The structural reasons for union diminution, i.e., trends in political economies that affected the entire advanced world, are well known, if sometimes distorted and misread under the rubric, “globalization.” Yes, millions of first world jobs in manufacturing and mining have disappeared since the Second World War. Manufacturing and mining jobs peaked in 1953 at about a third of total employment. After a steady decline through the 1973-74 recession, they briefly returned to a 22% figure in 1978, but a steady decline from there accelerated in the 21st century. Today, manufacturing represents fewer than 9% of all jobs (although productivity increases make manufacturing a significantly larger share of GDP). Many of these jobs did go overseas. But many others were just lost to productivity gains. In mining, for example, there are, perhaps 80,000 jobs today compared to over a half million—almost all of which were unionized–in the late 1940s and early 1950s. Coal provided close to 2/3rds of our energy then—making the imperious president of the United Mine Workers, John L. Lewis, one of the most powerful people in the country, Now, coal provides under a third of our energy and, as climate change policy becomes more pressing, it is an industry which, like tobacco, has taken on an anti-social cast.
(1) Arizona State won its sixth game in eleven outings yesterday, effectively guaranteeing head coach Todd Graham a $225,000 bonus, as his contract sweetens his three million dollar base salary with that sum if the team appears in a bowl game (all major conference teams with a non-losing record now appear in a bowl game).
Since ASU had three automatic wins on its schedule at the start of the year — Cal Poly, New Mexico, and Colorado — that means he only had to win three of nine games against legit to semi-legit opponents to collect a bonus which by itself would put him at close to the 99th percentile of individual wage income.
It’s also probably way more than he got for his role as the covert cyborg Ash in Ridley Scott’s classic sci-fi horror film Alien.
(2) LSU is about to fire Les Miles, who they’ve paid about $40 million over his eleven years as the Tigers’ head coach. If they do so they will owe him an additional $16 million in liquidated damages (buyout) money over the next eight years, although that sum will be offset by any money he makes from subsequent employment over that time (he’s 62 so he might just retire).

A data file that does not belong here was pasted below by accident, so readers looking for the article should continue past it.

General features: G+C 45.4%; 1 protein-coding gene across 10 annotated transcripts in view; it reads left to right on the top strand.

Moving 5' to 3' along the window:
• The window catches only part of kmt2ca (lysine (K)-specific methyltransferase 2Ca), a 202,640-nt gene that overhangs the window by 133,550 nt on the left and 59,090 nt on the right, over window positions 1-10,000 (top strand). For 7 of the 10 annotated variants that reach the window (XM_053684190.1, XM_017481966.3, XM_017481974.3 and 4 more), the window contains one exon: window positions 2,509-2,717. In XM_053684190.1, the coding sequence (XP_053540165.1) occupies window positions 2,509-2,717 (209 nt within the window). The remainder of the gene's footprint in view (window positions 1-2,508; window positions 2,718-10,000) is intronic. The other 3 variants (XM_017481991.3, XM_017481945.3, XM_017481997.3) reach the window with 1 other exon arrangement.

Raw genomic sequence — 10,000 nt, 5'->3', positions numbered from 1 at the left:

Official salaries for the labor force that generates the income that pays for all this (and much, much more) remain stable at zero.
Er, I mean, liberals would be very, very upset if Donald Trump were to use a third party campaign to bully pulpit the Overton Window on steroids. At least as angry and fearful as Republicans were towards Ralph Nader.
Or – An inquiry into the potential limits of “But the other guy is worse!” as a progressive political theory.
And John Bel Edwards’ victory over David “Depends on Me” Vitter is as good a place as any to start.
In Louisiana’s gubernatorial contest you had a rancid Republican who has a larger than normal negative impact on the environment because disposable diapers last FOREVER.
On the other you had a Democrat whose views on the right to privacy and access to health care have devolved in less than a decade. In 2006:
Edwards indicated support for the following principles regarding abortion
Abortion is the freedom of choice, between the appropriate parties and their higher power.
In 2014, Edwards voted Yes on a number of bills supported by the fetus protection racket, including HB1274 (amended section underlined):
When interpreting this Part, any ambiguity shall be interpreted to preserve human life, including the life of an unborn child if the qualified patient is pregnant and an obstetrician who examines the woman determines that the probable postfertilization age of the unborn child is twenty or more weeks and the pregnant woman’s life can reasonably be maintained in such a way as to permit the continuing development and live birth of the unborn child, and such determination is communicated to the relevant classes of family members and persons designated in R.S. 40:1299.58.5.